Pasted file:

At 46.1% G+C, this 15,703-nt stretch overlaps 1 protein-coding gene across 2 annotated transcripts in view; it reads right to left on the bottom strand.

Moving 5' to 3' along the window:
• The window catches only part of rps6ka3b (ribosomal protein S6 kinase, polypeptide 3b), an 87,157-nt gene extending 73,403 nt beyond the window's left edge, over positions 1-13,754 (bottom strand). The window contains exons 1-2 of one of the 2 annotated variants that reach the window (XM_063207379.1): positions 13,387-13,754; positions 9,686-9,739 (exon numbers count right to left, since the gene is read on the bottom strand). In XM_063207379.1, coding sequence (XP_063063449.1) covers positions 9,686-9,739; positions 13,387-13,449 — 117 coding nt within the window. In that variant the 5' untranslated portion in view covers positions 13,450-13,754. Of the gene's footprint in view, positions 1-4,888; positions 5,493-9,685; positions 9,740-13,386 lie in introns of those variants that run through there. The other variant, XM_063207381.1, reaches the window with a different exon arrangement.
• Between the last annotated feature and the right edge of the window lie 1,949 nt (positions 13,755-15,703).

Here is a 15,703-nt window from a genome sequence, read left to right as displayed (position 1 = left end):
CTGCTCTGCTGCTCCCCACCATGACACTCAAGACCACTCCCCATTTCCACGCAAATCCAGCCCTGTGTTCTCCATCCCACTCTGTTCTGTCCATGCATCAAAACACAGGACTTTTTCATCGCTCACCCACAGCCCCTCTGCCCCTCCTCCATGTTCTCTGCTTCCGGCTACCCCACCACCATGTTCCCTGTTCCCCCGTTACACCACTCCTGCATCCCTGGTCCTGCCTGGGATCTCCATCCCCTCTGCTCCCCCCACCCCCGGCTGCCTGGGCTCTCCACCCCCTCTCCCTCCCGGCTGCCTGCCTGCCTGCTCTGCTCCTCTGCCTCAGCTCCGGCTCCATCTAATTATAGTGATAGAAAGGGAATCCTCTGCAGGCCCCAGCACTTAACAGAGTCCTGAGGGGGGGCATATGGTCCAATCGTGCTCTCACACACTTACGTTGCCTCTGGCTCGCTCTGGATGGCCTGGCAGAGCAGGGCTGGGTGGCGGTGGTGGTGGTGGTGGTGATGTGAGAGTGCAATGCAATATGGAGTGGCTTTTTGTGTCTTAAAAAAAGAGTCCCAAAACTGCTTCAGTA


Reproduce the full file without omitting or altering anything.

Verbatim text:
At 46.1% G+C, this 15,703-nt stretch overlaps 1 protein-coding gene across 2 annotated transcripts in view; it reads right to left on the bottom strand.

Moving 5' to 3' along the window:
• The window catches only part of rps6ka3b (ribosomal protein S6 kinase, polypeptide 3b), an 87,157-nt gene extending 73,403 nt beyond the window's left edge, over positions 1-13,754 (bottom strand). The window contains exons 1-2 of one of the 2 annotated variants that reach the window (XM_063207379.1): positions 13,387-13,754; positions 9,686-9,739 (exon numbers count right to left, since the gene is read on the bottom strand). In XM_063207379.1, coding sequence (XP_063063449.1) covers positions 9,686-9,739; positions 13,387-13,449 — 117 coding nt within the window. In that variant the 5' untranslated portion in view covers positions 13,450-13,754. Of the gene's footprint in view, positions 1-4,888; positions 5,493-9,685; positions 9,740-13,386 lie in introns of those variants that run through there. The other variant, XM_063207381.1, reaches the window with a different exon arrangement.
• Between the last annotated feature and the right edge of the window lie 1,949 nt (positions 13,755-15,703).

Here is a 15,703-nt window from a genome sequence, read left to right as displayed (position 1 = left end):
CTGCTCTGCTGCTCCCCACCATGACACTCAAGACCACTCCCCATTTCCACGCAAATCCAGCCCTGTGTTCTCCATCCCACTCTGTTCTGTCCATGCATCAAAACACAGGACTTTTTCATCGCTCACCCACAGCCCCTCTGCCCCTCCTCCATGTTCTCTGCTTCCGGCTACCCCACCACCATGTTCCCTGTTCCCCCGTTACACCACTCCTGCATCCCTGGTCCTGCCTGGGATCTCCATCCCCTCTGCTCCCCCCACCCCCGGCTGCCTGGGCTCTCCACCCCCTCTCCCTCCCGGCTGCCTGCCTGCCTGCTCTGCTCCTCTGCCTCAGCTCCGGCTCCATCTAATTATAGTGATAGAAAGGGAATCCTCTGCAGGCCCCAGCACTTAACAGAGTCCTGAGGGGGGGCATATGGTCCAATCGTGCTCTCACACACTTACGTTGCCTCTGGCTCGCTCTGGATGGCCTGGCAGAGCAGGGCTGGGTGGCGGTGGTGGTGGTGGTGGTGATGTGAGAGTGCAATGCAATATGGAGTGGCTTTTTGTGTCTTAAAAAAAGAGTCCCAAAACTGCTTCAGTA